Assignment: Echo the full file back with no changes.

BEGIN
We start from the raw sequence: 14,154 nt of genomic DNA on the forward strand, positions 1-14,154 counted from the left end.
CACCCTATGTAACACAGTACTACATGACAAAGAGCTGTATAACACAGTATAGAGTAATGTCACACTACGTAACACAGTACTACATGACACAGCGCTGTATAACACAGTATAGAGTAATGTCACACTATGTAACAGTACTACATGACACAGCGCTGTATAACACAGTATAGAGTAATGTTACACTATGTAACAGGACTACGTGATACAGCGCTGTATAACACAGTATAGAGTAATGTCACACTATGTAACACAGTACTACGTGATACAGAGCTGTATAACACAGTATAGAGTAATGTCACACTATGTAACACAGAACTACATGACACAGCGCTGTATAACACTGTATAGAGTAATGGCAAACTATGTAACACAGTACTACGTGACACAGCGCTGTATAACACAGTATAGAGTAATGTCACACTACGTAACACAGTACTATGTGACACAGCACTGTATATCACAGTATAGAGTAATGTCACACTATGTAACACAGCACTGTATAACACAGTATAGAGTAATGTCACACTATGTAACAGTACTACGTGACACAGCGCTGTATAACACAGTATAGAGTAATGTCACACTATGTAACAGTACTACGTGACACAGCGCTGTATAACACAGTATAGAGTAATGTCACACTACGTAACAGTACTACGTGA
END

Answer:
We start from the raw sequence: 14,154 nt of genomic DNA on the forward strand, positions 1-14,154 counted from the left end.
CACCCTATGTAACACAGTACTACATGACAAAGAGCTGTATAACACAGTATAGAGTAATGTCACACTACGTAACACAGTACTACATGACACAGCGCTGTATAACACAGTATAGAGTAATGTCACACTATGTAACAGTACTACATGACACAGCGCTGTATAACACAGTATAGAGTAATGTTACACTATGTAACAGGACTACGTGATACAGCGCTGTATAACACAGTATAGAGTAATGTCACACTATGTAACACAGTACTACGTGATACAGAGCTGTATAACACAGTATAGAGTAATGTCACACTATGTAACACAGAACTACATGACACAGCGCTGTATAACACTGTATAGAGTAATGGCAAACTATGTAACACAGTACTACGTGACACAGCGCTGTATAACACAGTATAGAGTAATGTCACACTACGTAACACAGTACTATGTGACACAGCACTGTATATCACAGTATAGAGTAATGTCACACTATGTAACACAGCACTGTATAACACAGTATAGAGTAATGTCACACTATGTAACAGTACTACGTGACACAGCGCTGTATAACACAGTATAGAGTAATGTCACACTATGTAACAGTACTACGTGACACAGCGCTGTATAACACAGTATAGAGTAATGTCACACTACGTAACAGTACTACGTGA